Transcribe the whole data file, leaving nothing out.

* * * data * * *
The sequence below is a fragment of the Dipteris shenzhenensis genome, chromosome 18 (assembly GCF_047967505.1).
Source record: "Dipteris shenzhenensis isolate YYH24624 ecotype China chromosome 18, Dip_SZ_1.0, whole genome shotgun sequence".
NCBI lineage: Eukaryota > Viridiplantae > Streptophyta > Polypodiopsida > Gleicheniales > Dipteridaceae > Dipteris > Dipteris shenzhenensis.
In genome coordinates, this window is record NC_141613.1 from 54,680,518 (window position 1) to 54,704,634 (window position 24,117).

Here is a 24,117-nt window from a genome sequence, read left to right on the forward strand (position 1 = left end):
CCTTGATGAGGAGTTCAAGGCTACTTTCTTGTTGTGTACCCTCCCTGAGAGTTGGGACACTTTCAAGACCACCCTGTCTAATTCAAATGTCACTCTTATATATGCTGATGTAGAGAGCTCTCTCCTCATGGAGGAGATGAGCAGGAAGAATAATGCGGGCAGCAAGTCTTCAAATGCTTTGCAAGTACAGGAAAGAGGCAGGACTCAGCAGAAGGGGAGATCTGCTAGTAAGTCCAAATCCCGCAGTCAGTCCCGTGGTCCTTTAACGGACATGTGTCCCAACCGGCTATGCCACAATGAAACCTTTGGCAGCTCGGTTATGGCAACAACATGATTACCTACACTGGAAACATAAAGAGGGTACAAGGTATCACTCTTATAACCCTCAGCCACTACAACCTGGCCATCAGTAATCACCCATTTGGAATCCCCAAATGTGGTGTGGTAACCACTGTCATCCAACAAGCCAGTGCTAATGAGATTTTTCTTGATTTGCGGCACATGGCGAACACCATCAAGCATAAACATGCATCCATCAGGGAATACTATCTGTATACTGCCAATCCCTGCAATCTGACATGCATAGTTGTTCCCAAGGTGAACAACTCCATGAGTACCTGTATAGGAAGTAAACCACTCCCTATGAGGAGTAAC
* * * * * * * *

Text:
The sequence below is a fragment of the Dipteris shenzhenensis genome, chromosome 18 (assembly GCF_047967505.1).
Source record: "Dipteris shenzhenensis isolate YYH24624 ecotype China chromosome 18, Dip_SZ_1.0, whole genome shotgun sequence".
NCBI lineage: Eukaryota > Viridiplantae > Streptophyta > Polypodiopsida > Gleicheniales > Dipteridaceae > Dipteris > Dipteris shenzhenensis.
In genome coordinates, this window is record NC_141613.1 from 54,680,518 (window position 1) to 54,704,634 (window position 24,117).

Here is a 24,117-nt window from a genome sequence, read left to right on the forward strand (position 1 = left end):
CCTTGATGAGGAGTTCAAGGCTACTTTCTTGTTGTGTACCCTCCCTGAGAGTTGGGACACTTTCAAGACCACCCTGTCTAATTCAAATGTCACTCTTATATATGCTGATGTAGAGAGCTCTCTCCTCATGGAGGAGATGAGCAGGAAGAATAATGCGGGCAGCAAGTCTTCAAATGCTTTGCAAGTACAGGAAAGAGGCAGGACTCAGCAGAAGGGGAGATCTGCTAGTAAGTCCAAATCCCGCAGTCAGTCCCGTGGTCCTTTAACGGACATGTGTCCCAACCGGCTATGCCACAATGAAACCTTTGGCAGCTCGGTTATGGCAACAACATGATTACCTACACTGGAAACATAAAGAGGGTACAAGGTATCACTCTTATAACCCTCAGCCACTACAACCTGGCCATCAGTAATCACCCATTTGGAATCCCCAAATGTGGTGTGGTAACCACTGTCATCCAACAAGCCAGTGCTAATGAGATTTTTCTTGATTTGCGGCACATGGCGAACACCATCAAGCATAAACATGCATCCATCAGGGAATACTATCTGTATACTGCCAATCCCTGCAATCTGACATGCATAGTTGTTCCCAAGGTGAACAACTCCATGAGTACCTGTATAGGAAGTAAACCACTCCCTATGAGGAGTAAC